Most St. Louisans will never know how good Joanie Caucus is at breakfast.

There were were, Tuesday, Nov. 11, breathlessly watching as Joanie makes her final moves on Rick Redfern. Eating dinner in his apartment, Rick compliments Joanie on the meal she had made. “Thank you, Rick,” she says. “I’m pretty good at breakfast, too.” Rick’s face contorts. Joanie thinks to herself: “As the kid goes for broke.”

The next day, we were intrigued further, as Virginia Slade — having just withdrawn from the Senate race — dials Joanie’s apartment in the morning… and gets no answer!

The day after that, we were suddenly and mysteriously back on the familiar football field with Captain B.D., no mention made of Joanie’s romantic adventure.

It was enough to drive Doonesbury fans zonkers, so to speak. Local fans of the terse, explosive, provocative comic strip realized The St. Louis Post Dispatch had substituted alternate episodes rather than finishing the Joanie and Rick sequence.

We called Joan Dames, features editor at the Post, and she was quick to clarify this comic strip tease, AKA the Doonesbury dilemma.

“The editorial board of the Post decided to take out the sequence that showed Joanie Caucus and Rick Redfern in bed,” said Dames. “We thought it inappropriate for a family page.”

But the Post wasn’t alone in blacking out the strip.

Lee Salem, a representative of Universal Press Syndicate (which distributes Doonesbury to 450 newspapers) said about 20 papers dropped the sequence. But those papers, including the New York Daily News, make up a large chunk of circulation.  Most of them just dropped the Nov. 13 strip.

Riding out this controversy, as he’s done before more than once, is Doonesbury creator Garry Trudeau, the most electrifying force on the contemporary comic art scene.

As an undergraduate in 1968, Trudeau started drawing a strip for the Yale Daily News called “Bull Tales.” It introduced a cast of rich, mimetic characters like Mark Slackmeyer, Zonker Harris and Mike Doonesbury. When Universal Press offered to syndicate the strip nationally, it was dubbed after the persona presumably closest to that of Trudeau.

In its short history, the strip’s virtual world has developed and diversified, the characters shuffling, the concepts sharpening. Trudeau’s insights, pacing and crisp characterizations have enthralled legions of readers, while giving them some of the gutsiest comic strip humor since Walt Kelly’s Pogo.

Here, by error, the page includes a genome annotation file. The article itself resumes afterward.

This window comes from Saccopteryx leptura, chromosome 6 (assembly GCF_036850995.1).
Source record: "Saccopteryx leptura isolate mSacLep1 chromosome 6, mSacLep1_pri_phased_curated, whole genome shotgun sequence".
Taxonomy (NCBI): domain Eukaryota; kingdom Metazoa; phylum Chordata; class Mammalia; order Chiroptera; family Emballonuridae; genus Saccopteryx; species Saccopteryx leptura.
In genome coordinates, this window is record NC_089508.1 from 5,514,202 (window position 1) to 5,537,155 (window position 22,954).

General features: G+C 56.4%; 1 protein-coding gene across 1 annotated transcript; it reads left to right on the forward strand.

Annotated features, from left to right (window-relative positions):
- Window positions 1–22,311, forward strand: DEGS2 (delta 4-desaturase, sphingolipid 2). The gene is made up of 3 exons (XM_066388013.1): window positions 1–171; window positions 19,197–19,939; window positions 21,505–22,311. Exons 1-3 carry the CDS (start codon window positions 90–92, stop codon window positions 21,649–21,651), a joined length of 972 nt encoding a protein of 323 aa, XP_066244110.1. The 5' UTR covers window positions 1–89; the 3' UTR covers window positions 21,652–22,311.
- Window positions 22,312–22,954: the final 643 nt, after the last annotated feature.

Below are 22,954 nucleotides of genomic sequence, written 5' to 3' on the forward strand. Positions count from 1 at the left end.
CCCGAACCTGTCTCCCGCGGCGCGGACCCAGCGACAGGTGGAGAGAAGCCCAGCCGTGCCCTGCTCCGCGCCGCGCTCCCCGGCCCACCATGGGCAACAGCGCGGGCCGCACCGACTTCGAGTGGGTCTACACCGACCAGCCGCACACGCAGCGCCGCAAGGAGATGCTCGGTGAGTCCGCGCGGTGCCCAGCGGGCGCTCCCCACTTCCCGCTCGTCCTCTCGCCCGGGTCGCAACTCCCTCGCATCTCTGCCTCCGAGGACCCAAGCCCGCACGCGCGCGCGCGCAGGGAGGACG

The Joanie and Rick affair is just the latest of Doonesbury’s envelope-pushing concepts. While their sex life may be casual, the establishment of it — and the reaction to it — wasn’t.

“We only got about 20 letters and about as many calls, but some are very angry,” said Post features editor Dames.

“Most kids don’t read Doonesbury. But parents do get upset when this type of material appears on the comics page. We thought it wasn’t appropriate,” she said.

With a smile in her voice, Dames added: “Listen, we live in Sex City, U.S.A. We’ve got Masters and Johnson here, and even they say that sex  without commitment isn’t that exciting.”

“Trudeau said that he did this because he wanted everyone to take a stand on pre-marital sex,” said Dames. “So I guess the Post took a stand. But we’re really not bluenose about this. Just today (Nov. 18, 1976), we ran a story contraceptives. Take a look at it.”

At Universal Press, Lee Salem emphasized that his syndicate carefully reviewed the strips.

“With Garry, as well as with all the creative people we do business with, the material is gone over carefully,” he said. “With this particular piece, we had a long session over the phone with Garry, and we thought, considering Joanie’s character and that of Rick Redfern, the sequence is justified.”

The sequence was certainly justified to those readers who have shared Joanie Caucus’ long and winding road to happiness. 

Joanie worked hard in Slade’s campaign, but times turned bleak when Virginia decided to throw in the towel so that a third candidate could successfully beat the incumbent. The only light in the darkness  for Joanie — who only weeks before had been hurt by a guy who was gay — was political reporter Rick Redfern.

That’s where we came in, remember?

Trudeau has said it is the challenge of the cartoonist to, among other things, “invite the reader to involve himself in a new reality set up as a sustained metaphor for his own; to let the small meanness and foolishness of life face each other in distortion … and to seek out the vignette that speaks to the lives of many.”

Joanie got to make her “good breakfast.” That is her small pleasure.

We got permission to print the blacked-out strips.

That is ours.

doonesbury-article-thumbnail

Walt Jaschek hopes you have enjoyed this frisky flashback to the sexy 70s.